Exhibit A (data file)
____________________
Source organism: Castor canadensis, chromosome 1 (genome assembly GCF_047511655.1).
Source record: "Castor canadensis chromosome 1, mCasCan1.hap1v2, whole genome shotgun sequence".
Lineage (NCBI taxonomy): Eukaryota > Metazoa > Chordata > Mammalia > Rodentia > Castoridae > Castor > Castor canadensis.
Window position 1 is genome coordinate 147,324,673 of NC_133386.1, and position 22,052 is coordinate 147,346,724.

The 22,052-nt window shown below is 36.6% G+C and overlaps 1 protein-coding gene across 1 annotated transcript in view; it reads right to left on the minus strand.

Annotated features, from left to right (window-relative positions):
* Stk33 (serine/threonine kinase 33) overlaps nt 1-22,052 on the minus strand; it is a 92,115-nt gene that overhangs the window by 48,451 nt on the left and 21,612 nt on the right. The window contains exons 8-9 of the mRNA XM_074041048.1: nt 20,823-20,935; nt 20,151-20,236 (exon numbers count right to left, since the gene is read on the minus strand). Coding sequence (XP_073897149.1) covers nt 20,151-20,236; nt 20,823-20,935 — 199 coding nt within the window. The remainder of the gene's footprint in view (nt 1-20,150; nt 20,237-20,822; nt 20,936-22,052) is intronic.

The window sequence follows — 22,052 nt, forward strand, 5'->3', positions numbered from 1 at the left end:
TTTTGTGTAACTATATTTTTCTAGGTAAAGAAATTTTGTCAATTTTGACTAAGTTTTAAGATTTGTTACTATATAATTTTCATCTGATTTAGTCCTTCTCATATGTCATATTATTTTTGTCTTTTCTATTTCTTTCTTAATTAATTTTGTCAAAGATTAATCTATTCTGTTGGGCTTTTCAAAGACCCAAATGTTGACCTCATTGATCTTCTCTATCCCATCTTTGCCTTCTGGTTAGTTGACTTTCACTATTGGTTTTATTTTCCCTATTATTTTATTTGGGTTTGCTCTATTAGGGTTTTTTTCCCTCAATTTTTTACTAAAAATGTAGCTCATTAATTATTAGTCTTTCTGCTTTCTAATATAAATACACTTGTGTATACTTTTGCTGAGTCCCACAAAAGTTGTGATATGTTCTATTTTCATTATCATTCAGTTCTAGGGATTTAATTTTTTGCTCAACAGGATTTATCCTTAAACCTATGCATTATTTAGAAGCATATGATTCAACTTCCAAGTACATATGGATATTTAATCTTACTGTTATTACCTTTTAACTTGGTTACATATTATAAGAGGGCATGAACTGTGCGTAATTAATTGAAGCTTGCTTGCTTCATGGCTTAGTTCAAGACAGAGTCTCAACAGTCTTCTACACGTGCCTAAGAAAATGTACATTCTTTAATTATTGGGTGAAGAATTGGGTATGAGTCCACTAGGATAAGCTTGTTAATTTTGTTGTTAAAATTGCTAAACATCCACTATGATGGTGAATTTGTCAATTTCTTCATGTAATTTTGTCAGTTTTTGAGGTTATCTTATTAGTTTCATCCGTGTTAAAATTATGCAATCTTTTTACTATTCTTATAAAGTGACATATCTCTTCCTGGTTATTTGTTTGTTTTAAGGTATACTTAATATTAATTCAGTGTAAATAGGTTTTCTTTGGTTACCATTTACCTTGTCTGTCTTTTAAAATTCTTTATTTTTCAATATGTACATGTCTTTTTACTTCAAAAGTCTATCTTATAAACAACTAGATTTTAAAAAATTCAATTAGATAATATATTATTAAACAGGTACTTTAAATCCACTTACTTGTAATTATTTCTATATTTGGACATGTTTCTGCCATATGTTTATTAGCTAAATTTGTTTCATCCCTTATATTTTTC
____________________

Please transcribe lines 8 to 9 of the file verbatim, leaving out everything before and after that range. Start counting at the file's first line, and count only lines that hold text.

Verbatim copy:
The window sequence follows — 22,052 nt, forward strand, 5'->3', positions numbered from 1 at the left end:
TTTTGTGTAACTATATTTTTCTAGGTAAAGAAATTTTGTCAATTTTGACTAAGTTTTAAGATTTGTTACTATATAATTTTCATCTGATTTAGTCCTTCTCATATGTCATATTATTTTTGTCTTTTCTATTTCTTTCTTAATTAATTTTGTCAAAGATTAATCTATTCTGTTGGGCTTTTCAAAGACCCAAATGTTGACCTCATTGATCTTCTCTATCCCATCTTTGCCTTCTGGTTAGTTGACTTTCACTATTGGTTTTATTTTCCCTATTATTTTATTTGGGTTTGCTCTATTAGGGTTTTTTTCCCTCAATTTTTTACTAAAAATGTAGCTCATTAATTATTAGTCTTTCTGCTTTCTAATATAAATACACTTGTGTATACTTTTGCTGAGTCCCACAAAAGTTGTGATATGTTCTATTTTCATTATCATTCAGTTCTAGGGATTTAATTTTTTGCTCAACAGGATTTATCCTTAAACCTATGCATTATTTAGAAGCATATGATTCAACTTCCAAGTACATATGGATATTTAATCTTACTGTTATTACCTTTTAACTTGGTTACATATTATAAGAGGGCATGAACTGTGCGTAATTAATTGAAGCTTGCTTGCTTCATGGCTTAGTTCAAGACAGAGTCTCAACAGTCTTCTACACGTGCCTAAGAAAATGTACATTCTTTAATTATTGGGTGAAGAATTGGGTATGAGTCCACTAGGATAAGCTTGTTAATTTTGTTGTTAAAATTGCTAAACATCCACTATGATGGTGAATTTGTCAATTTCTTCATGTAATTTTGTCAGTTTTTGAGGTTATCTTATTAGTTTCATCCGTGTTAAAATTATGCAATCTTTTTACTATTCTTATAAAGTGACATATCTCTTCCTGGTTATTTGTTTGTTTTAAGGTATACTTAATATTAATTCAGTGTAAATAGGTTTTCTTTGGTTACCATTTACCTTGTCTGTCTTTTAAAATTCTTTATTTTTCAATATGTACATGTCTTTTTACTTCAAAAGTCTATCTTATAAACAACTAGATTTTAAAAAATTCAATTAGATAATATATTATTAAACAGGTACTTTAAATCCACTTACTTGTAATTATTTCTATATTTGGACATGTTTCTGCCATATGTTTATTAGCTAAATTTGTTTCATCCCTTATATTTTTC